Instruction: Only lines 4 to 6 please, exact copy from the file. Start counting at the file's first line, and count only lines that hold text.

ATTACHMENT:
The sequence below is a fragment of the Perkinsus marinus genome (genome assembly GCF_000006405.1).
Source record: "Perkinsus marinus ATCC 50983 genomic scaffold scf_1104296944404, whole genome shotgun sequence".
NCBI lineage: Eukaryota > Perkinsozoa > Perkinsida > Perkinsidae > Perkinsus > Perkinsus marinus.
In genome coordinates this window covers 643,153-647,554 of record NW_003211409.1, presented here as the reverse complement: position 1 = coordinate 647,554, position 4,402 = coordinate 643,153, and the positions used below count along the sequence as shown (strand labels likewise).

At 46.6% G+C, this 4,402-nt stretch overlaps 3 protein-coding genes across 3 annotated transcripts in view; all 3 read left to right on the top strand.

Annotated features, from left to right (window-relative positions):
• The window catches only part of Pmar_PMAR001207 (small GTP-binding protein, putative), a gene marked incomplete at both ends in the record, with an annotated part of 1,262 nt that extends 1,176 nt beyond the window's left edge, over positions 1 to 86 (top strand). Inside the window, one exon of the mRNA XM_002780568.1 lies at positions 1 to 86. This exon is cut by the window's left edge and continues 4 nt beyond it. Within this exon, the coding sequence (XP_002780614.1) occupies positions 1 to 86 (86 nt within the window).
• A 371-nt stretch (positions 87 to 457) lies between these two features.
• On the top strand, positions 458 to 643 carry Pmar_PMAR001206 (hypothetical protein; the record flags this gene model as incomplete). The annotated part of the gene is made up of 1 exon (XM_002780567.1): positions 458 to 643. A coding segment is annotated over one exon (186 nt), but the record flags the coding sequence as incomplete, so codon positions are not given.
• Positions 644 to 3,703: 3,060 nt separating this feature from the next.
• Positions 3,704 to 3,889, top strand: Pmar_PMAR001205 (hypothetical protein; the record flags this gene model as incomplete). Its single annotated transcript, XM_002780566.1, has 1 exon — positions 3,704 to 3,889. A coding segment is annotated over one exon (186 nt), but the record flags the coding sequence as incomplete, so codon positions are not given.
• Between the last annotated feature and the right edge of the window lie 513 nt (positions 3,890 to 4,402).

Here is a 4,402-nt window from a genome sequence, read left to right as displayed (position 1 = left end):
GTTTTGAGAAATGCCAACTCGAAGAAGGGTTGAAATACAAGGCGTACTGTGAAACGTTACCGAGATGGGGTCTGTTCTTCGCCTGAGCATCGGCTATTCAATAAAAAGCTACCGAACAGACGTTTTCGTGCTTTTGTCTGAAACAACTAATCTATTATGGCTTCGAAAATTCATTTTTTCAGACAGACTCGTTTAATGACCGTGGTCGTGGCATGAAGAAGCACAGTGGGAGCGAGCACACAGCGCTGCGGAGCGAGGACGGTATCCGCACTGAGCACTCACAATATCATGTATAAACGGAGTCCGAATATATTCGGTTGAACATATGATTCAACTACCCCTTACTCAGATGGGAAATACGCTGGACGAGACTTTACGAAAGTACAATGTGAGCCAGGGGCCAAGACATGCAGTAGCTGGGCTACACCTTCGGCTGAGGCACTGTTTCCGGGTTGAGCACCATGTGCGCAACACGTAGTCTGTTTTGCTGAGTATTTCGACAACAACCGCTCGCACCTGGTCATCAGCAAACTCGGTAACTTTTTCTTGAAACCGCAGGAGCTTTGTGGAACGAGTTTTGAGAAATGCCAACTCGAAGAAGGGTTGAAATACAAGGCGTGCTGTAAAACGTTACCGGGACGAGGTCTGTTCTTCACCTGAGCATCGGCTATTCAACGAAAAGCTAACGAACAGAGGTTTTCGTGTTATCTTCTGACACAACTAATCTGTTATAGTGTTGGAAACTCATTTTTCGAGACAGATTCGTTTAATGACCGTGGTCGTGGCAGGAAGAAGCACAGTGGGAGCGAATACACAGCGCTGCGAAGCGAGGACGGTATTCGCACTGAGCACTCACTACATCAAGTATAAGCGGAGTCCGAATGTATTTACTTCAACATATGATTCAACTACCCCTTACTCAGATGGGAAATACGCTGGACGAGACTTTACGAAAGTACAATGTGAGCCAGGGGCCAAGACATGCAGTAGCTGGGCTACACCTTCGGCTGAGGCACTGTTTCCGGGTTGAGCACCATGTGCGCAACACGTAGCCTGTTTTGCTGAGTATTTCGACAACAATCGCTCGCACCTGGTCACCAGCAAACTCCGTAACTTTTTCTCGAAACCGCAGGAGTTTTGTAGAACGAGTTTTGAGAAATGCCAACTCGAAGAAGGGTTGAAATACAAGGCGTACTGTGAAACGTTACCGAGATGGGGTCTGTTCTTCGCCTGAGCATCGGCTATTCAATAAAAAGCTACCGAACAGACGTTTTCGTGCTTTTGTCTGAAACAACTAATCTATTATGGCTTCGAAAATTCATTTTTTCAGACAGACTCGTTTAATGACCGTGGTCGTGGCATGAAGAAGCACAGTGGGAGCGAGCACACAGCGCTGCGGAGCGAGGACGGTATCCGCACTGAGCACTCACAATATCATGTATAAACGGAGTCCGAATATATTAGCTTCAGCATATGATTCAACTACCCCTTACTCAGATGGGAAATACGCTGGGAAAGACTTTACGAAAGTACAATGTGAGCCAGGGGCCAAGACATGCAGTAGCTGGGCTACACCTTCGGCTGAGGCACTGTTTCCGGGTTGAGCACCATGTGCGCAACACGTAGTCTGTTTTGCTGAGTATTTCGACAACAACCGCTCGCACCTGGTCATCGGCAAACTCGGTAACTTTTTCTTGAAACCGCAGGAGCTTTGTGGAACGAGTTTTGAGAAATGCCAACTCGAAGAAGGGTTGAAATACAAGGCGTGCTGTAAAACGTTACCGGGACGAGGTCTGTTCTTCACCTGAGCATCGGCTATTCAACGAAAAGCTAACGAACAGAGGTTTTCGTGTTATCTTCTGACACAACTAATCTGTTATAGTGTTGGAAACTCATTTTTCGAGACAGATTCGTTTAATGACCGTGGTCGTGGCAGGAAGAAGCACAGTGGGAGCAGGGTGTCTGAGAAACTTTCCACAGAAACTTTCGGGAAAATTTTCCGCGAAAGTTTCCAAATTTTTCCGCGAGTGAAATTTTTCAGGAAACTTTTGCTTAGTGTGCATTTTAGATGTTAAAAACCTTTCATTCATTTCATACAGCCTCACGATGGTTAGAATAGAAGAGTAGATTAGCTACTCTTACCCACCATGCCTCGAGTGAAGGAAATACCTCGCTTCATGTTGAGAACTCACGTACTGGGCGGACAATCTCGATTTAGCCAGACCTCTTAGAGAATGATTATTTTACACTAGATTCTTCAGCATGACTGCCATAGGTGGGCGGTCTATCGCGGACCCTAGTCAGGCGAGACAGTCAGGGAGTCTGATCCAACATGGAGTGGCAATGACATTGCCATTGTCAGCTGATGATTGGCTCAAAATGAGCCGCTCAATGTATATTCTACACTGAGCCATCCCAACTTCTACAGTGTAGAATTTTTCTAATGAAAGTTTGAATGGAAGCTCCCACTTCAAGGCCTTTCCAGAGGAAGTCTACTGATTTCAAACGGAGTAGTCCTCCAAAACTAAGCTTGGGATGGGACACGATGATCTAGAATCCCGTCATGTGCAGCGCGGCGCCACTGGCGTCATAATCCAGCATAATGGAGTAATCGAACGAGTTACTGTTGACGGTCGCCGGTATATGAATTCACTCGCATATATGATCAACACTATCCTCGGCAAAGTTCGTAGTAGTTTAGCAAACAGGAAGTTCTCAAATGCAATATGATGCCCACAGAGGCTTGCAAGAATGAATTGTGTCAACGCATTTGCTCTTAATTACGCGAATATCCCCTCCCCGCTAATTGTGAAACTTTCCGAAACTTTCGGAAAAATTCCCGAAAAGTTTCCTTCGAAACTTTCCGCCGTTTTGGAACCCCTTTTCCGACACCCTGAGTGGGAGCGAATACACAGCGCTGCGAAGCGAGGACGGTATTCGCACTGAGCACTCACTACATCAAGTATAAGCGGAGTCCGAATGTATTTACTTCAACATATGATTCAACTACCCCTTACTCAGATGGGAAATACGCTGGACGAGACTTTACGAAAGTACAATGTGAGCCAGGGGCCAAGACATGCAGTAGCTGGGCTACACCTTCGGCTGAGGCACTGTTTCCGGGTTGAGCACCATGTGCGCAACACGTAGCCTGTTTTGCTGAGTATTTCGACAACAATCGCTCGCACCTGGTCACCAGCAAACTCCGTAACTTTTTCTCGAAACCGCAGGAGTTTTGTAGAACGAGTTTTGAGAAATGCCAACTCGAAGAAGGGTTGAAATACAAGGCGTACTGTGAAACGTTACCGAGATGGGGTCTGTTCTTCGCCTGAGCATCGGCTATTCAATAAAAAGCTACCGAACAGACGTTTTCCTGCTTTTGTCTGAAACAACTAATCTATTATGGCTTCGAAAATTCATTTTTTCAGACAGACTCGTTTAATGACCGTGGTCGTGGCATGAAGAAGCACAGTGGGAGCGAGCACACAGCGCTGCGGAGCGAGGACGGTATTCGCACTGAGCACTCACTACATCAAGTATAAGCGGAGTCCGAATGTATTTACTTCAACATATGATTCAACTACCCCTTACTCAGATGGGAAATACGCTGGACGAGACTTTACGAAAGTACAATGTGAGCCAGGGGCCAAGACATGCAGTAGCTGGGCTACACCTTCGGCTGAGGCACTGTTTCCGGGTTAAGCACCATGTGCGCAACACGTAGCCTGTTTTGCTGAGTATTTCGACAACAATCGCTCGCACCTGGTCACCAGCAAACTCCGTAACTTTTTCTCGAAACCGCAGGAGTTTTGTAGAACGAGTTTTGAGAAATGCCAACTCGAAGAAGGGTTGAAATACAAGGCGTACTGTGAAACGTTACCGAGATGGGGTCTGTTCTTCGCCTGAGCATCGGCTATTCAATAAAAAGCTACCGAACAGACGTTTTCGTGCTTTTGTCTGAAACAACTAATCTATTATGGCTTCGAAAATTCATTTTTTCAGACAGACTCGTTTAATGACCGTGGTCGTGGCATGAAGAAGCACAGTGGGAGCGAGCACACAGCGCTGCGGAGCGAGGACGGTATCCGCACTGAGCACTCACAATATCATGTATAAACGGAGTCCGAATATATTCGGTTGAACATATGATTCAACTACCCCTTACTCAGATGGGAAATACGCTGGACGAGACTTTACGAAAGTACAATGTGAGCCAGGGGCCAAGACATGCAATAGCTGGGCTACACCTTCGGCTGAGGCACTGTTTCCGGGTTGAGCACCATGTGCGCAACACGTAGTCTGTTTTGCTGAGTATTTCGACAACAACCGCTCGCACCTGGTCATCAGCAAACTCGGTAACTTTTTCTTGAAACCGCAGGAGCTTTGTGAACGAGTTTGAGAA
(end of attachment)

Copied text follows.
In genome coordinates this window covers 643,153-647,554 of record NW_003211409.1, presented here as the reverse complement: position 1 = coordinate 647,554, position 4,402 = coordinate 643,153, and the positions used below count along the sequence as shown (strand labels likewise).

At 46.6% G+C, this 4,402-nt stretch overlaps 3 protein-coding genes across 3 annotated transcripts in view; all 3 read left to right on the top strand.

Annotated features, from left to right (window-relative positions):